You also bring up reaction to the film's aesthetics. I must say that I didn't think that Death Proof worked, largely because the dialogue spoken by the two groups of women always sounded as though it wanted to loved and regarded as cool. It was overwritten, repetitive, slogging, and robbed the film's best moments of all impact. But in Inglourious Basterds, Tarantino has done two things: he has created characters whose lives aren't given over to leisure, or who don't even have time for leisure (or, in some cases, whose idea of what constitutes "leisure" is quite different from what might be considered the norm); and he has been able to still make cinema one of his major themes, as it always has been, by constructing a plot that allowed talk of Pabst and Riefenstahl to not only flow organically, but to be essential. As a result of this, and many other things, I believe that Inglourious Basterds is probably the tightest film Tarantino has ever made, and one of the tightest bits of storytelling, genre or otherwise, that I've seen in years.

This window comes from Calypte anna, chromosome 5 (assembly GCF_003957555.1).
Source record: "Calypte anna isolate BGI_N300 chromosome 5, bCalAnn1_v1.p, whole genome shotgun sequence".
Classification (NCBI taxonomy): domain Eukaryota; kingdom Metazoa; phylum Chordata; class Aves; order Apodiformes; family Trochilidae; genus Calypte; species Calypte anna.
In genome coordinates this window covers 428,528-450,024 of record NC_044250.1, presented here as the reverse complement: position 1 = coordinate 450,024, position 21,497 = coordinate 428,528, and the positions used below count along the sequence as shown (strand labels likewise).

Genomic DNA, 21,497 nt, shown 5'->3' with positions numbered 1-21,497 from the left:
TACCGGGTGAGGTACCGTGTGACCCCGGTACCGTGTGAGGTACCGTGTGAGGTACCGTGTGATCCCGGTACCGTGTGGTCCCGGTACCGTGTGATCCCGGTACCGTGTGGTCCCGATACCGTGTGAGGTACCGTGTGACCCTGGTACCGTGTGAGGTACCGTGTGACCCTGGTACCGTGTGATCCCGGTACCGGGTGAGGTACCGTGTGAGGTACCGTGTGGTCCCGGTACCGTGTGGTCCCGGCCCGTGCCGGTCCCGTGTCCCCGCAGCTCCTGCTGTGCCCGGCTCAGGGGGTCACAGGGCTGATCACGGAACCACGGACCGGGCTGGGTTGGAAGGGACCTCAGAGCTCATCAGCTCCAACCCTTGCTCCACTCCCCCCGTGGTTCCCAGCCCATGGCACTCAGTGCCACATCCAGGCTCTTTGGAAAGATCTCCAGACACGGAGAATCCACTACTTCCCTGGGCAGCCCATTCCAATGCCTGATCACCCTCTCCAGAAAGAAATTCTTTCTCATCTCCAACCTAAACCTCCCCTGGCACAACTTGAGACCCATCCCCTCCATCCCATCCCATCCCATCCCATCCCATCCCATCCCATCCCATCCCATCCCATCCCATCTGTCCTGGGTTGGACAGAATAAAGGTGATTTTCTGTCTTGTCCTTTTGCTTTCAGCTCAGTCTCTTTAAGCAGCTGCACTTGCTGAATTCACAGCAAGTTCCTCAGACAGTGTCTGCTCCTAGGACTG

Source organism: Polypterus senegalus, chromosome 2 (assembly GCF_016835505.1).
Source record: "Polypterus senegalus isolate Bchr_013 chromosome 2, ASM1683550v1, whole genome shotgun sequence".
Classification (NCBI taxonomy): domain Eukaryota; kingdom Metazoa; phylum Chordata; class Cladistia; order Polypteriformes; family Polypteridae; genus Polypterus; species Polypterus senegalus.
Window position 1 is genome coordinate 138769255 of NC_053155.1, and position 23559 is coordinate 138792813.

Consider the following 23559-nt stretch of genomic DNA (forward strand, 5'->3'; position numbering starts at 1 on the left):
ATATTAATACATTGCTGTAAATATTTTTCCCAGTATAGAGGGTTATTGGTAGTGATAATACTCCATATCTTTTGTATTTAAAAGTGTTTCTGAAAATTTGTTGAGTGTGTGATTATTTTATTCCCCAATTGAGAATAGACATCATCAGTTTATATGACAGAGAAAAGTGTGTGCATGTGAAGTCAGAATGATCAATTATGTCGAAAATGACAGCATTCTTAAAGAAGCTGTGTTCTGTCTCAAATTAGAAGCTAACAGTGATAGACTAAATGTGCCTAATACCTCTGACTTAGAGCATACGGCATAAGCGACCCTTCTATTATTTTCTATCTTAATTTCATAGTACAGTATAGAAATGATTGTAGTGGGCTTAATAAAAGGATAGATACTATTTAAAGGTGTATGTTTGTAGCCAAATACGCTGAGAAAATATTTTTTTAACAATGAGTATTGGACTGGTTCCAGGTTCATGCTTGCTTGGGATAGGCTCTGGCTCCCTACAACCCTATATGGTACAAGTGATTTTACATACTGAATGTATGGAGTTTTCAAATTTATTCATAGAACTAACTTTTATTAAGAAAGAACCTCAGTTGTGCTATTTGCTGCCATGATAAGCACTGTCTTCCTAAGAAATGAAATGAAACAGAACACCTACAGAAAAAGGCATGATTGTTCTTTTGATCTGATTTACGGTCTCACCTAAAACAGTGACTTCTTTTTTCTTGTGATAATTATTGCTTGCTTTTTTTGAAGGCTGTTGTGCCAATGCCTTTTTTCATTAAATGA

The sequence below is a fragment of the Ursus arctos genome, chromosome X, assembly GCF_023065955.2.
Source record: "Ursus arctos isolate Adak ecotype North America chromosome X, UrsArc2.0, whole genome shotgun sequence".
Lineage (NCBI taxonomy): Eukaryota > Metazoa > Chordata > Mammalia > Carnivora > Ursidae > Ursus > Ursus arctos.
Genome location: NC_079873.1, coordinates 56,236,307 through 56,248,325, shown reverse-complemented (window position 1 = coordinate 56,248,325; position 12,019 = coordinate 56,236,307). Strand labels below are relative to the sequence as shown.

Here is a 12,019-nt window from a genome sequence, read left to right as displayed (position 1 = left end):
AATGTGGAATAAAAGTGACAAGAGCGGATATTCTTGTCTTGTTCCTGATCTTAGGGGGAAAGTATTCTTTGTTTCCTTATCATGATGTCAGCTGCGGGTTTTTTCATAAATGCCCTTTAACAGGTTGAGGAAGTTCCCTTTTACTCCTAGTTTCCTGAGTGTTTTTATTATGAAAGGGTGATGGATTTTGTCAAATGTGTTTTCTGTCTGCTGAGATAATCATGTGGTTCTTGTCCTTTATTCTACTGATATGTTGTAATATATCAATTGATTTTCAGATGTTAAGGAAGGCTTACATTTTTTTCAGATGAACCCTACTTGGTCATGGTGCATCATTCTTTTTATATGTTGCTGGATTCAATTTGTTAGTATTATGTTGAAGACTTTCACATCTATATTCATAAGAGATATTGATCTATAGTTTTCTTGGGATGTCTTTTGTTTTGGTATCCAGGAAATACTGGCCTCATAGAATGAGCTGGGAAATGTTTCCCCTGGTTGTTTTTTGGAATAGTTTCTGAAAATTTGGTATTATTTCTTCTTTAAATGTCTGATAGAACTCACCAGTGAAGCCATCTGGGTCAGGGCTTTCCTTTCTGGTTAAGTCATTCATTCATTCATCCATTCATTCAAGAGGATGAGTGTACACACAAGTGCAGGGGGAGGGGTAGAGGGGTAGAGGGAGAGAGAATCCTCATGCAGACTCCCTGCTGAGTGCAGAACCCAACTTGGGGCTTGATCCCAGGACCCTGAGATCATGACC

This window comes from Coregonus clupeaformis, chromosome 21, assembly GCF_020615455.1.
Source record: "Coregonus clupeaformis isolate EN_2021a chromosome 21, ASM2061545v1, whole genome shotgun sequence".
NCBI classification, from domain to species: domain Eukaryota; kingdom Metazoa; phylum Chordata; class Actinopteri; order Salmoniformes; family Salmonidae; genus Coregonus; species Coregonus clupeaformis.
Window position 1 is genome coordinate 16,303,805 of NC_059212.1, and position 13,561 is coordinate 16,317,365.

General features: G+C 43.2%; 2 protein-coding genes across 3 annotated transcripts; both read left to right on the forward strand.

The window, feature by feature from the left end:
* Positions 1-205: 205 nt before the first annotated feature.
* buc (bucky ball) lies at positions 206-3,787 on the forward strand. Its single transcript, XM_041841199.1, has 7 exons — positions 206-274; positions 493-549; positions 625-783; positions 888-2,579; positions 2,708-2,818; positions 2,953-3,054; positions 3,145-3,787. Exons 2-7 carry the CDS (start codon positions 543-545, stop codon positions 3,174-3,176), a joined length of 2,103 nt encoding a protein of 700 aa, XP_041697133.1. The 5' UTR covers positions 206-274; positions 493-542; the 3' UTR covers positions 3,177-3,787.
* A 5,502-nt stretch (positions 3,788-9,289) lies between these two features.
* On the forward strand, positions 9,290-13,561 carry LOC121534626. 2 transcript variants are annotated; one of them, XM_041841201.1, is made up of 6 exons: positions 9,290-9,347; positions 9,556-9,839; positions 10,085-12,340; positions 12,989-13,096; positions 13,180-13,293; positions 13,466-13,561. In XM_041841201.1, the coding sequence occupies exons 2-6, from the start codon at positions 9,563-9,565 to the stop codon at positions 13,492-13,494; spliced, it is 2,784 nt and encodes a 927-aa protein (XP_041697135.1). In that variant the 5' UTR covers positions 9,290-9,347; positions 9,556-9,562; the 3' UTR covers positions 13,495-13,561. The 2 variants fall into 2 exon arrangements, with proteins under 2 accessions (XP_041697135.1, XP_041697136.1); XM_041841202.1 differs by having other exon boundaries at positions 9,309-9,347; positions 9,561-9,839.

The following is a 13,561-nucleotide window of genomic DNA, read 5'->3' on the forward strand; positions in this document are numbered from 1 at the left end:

Clearly, some don't agree (many do, though). While the brilliant opening sequence, the roughly 20-minute conversation between Hans Landa (Christoph Waltz) and Pierre LaPadite (Denis Menochet) has been nearly unanimously praised, Tarantino tests the mettle of some pretty hardcore film critics with his nearly half-hour-long tavern scene, which goes from minor comedy, to expository dialogue, to a long section of relentless, ever-more-excruciating suspense that pays off with a shocking explosion of violence. To me, this scene is one of the most astonishing bits of filmmaking, film writing, and film acting I've ever seen, and it is all the proof I need that when I'm watching a Tarantino film, I am in the hands of a master. Letting this scene play out as long as it does (eliciting not a peep of impatience from the audience I saw it with, by the way) is far more ballsy, in my estimation, than his re-writing of history. If someone had described to me what the scene was about, and then told me how long it was, I think I'd have a hard time imagining how it could work. But it's exquisite, as close to a perfect example of suspense filmmaking since Hitchcock made Rear Window.